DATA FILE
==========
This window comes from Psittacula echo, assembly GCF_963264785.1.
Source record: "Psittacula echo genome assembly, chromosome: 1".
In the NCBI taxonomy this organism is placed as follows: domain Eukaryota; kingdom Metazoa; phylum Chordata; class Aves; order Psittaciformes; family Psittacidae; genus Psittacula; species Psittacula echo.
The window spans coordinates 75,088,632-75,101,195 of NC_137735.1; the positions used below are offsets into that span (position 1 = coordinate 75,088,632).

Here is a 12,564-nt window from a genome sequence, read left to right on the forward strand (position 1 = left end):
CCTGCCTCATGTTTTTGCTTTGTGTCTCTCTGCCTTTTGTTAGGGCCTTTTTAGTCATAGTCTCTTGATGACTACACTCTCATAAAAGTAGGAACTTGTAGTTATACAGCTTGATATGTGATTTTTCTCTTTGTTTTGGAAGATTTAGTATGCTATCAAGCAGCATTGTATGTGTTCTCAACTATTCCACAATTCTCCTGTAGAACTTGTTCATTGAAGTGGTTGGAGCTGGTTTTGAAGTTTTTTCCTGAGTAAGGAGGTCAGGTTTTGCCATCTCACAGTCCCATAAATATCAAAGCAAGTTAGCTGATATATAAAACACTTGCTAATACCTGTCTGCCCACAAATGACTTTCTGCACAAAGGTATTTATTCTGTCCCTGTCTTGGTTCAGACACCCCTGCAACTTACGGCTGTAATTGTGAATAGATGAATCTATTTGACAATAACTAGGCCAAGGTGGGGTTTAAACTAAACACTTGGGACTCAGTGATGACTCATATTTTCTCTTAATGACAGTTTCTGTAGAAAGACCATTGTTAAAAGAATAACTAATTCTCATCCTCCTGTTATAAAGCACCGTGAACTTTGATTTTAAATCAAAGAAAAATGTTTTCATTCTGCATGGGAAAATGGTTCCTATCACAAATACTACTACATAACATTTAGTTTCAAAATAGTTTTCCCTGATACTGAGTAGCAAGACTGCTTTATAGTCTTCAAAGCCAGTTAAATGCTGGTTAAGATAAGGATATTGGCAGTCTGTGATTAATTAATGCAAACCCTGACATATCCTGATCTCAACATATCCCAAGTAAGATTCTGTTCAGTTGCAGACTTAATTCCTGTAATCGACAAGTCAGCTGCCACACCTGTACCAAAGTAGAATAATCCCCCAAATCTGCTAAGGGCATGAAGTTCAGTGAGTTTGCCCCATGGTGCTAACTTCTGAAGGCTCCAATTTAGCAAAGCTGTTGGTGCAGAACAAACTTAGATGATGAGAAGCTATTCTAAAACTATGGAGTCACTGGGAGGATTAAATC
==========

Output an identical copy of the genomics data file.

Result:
This window comes from Psittacula echo, assembly GCF_963264785.1.
Source record: "Psittacula echo genome assembly, chromosome: 1".
In the NCBI taxonomy this organism is placed as follows: domain Eukaryota; kingdom Metazoa; phylum Chordata; class Aves; order Psittaciformes; family Psittacidae; genus Psittacula; species Psittacula echo.
The window spans coordinates 75,088,632-75,101,195 of NC_137735.1; the positions used below are offsets into that span (position 1 = coordinate 75,088,632).

Here is a 12,564-nt window from a genome sequence, read left to right on the forward strand (position 1 = left end):
CCTGCCTCATGTTTTTGCTTTGTGTCTCTCTGCCTTTTGTTAGGGCCTTTTTAGTCATAGTCTCTTGATGACTACACTCTCATAAAAGTAGGAACTTGTAGTTATACAGCTTGATATGTGATTTTTCTCTTTGTTTTGGAAGATTTAGTATGCTATCAAGCAGCATTGTATGTGTTCTCAACTATTCCACAATTCTCCTGTAGAACTTGTTCATTGAAGTGGTTGGAGCTGGTTTTGAAGTTTTTTCCTGAGTAAGGAGGTCAGGTTTTGCCATCTCACAGTCCCATAAATATCAAAGCAAGTTAGCTGATATATAAAACACTTGCTAATACCTGTCTGCCCACAAATGACTTTCTGCACAAAGGTATTTATTCTGTCCCTGTCTTGGTTCAGACACCCCTGCAACTTACGGCTGTAATTGTGAATAGATGAATCTATTTGACAATAACTAGGCCAAGGTGGGGTTTAAACTAAACACTTGGGACTCAGTGATGACTCATATTTTCTCTTAATGACAGTTTCTGTAGAAAGACCATTGTTAAAAGAATAACTAATTCTCATCCTCCTGTTATAAAGCACCGTGAACTTTGATTTTAAATCAAAGAAAAATGTTTTCATTCTGCATGGGAAAATGGTTCCTATCACAAATACTACTACATAACATTTAGTTTCAAAATAGTTTTCCCTGATACTGAGTAGCAAGACTGCTTTATAGTCTTCAAAGCCAGTTAAATGCTGGTTAAGATAAGGATATTGGCAGTCTGTGATTAATTAATGCAAACCCTGACATATCCTGATCTCAACATATCCCAAGTAAGATTCTGTTCAGTTGCAGACTTAATTCCTGTAATCGACAAGTCAGCTGCCACACCTGTACCAAAGTAGAATAATCCCCCAAATCTGCTAAGGGCATGAAGTTCAGTGAGTTTGCCCCATGGTGCTAACTTCTGAAGGCTCCAATTTAGCAAAGCTGTTGGTGCAGAACAAACTTAGATGATGAGAAGCTATTCTAAAACTATGGAGTCACTGGGAGGATTAAATC